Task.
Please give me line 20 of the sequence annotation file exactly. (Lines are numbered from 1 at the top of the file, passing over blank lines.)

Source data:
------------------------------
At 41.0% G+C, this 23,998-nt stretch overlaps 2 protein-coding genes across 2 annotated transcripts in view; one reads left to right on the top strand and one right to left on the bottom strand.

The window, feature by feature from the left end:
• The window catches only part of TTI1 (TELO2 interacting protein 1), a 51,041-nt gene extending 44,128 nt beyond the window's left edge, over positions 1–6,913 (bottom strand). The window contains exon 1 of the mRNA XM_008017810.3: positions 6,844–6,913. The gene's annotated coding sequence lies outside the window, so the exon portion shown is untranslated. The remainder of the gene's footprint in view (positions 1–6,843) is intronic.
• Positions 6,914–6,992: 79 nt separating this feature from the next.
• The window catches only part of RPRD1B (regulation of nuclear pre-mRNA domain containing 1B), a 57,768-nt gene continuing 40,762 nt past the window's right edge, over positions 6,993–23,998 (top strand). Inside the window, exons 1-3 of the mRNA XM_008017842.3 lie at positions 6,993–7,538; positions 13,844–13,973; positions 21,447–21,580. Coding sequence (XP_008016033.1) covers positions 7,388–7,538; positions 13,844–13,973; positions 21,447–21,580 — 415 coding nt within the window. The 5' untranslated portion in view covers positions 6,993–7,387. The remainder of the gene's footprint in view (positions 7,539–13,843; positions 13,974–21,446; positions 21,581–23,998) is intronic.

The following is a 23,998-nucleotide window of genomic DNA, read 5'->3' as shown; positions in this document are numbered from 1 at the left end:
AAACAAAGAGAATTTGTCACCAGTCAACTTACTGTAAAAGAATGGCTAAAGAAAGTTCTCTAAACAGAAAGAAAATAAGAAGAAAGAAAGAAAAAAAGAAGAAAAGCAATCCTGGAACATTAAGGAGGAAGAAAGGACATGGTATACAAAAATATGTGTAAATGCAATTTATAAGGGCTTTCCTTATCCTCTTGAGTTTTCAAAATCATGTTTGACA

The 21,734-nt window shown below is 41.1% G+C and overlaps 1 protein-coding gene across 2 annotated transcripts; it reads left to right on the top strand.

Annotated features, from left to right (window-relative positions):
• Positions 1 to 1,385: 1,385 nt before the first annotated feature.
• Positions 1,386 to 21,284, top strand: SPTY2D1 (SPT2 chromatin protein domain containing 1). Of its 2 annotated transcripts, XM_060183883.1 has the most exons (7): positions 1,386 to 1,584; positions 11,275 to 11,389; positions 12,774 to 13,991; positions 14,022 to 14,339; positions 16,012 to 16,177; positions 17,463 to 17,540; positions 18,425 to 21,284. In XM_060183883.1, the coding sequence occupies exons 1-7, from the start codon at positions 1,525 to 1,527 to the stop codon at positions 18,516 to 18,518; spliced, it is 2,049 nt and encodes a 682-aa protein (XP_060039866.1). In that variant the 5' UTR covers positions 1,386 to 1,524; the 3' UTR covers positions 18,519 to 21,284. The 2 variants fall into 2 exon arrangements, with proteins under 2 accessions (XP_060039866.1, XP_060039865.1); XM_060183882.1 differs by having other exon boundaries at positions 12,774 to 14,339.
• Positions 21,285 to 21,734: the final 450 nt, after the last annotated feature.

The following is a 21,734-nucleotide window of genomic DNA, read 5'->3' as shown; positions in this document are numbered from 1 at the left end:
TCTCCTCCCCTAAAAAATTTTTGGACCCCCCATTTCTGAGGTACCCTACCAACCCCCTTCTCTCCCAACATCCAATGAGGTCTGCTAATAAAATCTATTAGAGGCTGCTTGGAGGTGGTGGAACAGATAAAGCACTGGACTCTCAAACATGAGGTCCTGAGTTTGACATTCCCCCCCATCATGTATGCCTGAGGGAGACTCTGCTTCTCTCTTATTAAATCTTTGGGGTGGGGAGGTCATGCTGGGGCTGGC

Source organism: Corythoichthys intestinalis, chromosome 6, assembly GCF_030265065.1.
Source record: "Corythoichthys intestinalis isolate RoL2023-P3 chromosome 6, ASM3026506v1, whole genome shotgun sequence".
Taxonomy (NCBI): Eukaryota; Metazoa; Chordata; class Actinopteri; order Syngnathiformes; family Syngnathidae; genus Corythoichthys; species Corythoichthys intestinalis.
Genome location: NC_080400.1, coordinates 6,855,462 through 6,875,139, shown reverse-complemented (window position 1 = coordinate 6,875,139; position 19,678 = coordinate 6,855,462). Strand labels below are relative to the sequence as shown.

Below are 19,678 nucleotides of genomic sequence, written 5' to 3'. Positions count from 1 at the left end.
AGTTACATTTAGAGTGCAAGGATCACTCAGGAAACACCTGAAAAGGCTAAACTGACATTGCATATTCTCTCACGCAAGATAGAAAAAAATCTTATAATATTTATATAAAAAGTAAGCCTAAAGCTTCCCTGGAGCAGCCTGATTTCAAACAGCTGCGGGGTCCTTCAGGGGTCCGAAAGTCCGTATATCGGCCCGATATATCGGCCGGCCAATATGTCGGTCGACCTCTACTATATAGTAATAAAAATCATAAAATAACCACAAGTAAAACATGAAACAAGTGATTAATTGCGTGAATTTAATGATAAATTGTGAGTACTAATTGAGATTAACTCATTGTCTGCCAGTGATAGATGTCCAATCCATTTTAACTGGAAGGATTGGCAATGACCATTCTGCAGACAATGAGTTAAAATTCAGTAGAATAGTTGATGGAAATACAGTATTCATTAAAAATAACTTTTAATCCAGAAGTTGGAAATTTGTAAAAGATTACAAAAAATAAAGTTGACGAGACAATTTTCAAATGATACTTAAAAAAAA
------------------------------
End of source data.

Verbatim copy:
AGTTACATTTAGAGTGCAAGGATCACTCAGGAAACACCTGAAAAGGCTAAACTGACATTGCATATTCTCTCACGCAAGATAGAAAAAAATCTTATAATATTTATATAAAAAGTAAGCCTAAAGCTTCCCTGGAGCAGCCTGATTTCAAACAGCTGCGGGGTCCTTCAGGGGTCCGAAAGTCCGTATATCGGCCCGATATATCGGCCGGCCAATATGTCGGTCGACCTCTACTATATAGTAATAAAAATCATAAAATAACCACAAGTAAAACATGAAACAAGTGATTAATTGCGTGAATTTAATGATAAATTGTGAGTACTAATTGAGATTAACTCATTGTCTGCCAGTGATAGATGTCCAATCCATTTTAACTGGAAGGATTGGCAATGACCATTCTGCAGACAATGAGTTAAAATTCAGTAGAATAGTTGATGGAAATACAGTATTCATTAAAAATAACTTTTAATCCAGAAGTTGGAAATTTGTAAAAGATTACAAAAAATAAAGTTGACGAGACAATTTTCAAATGATACTTAAAAAAAA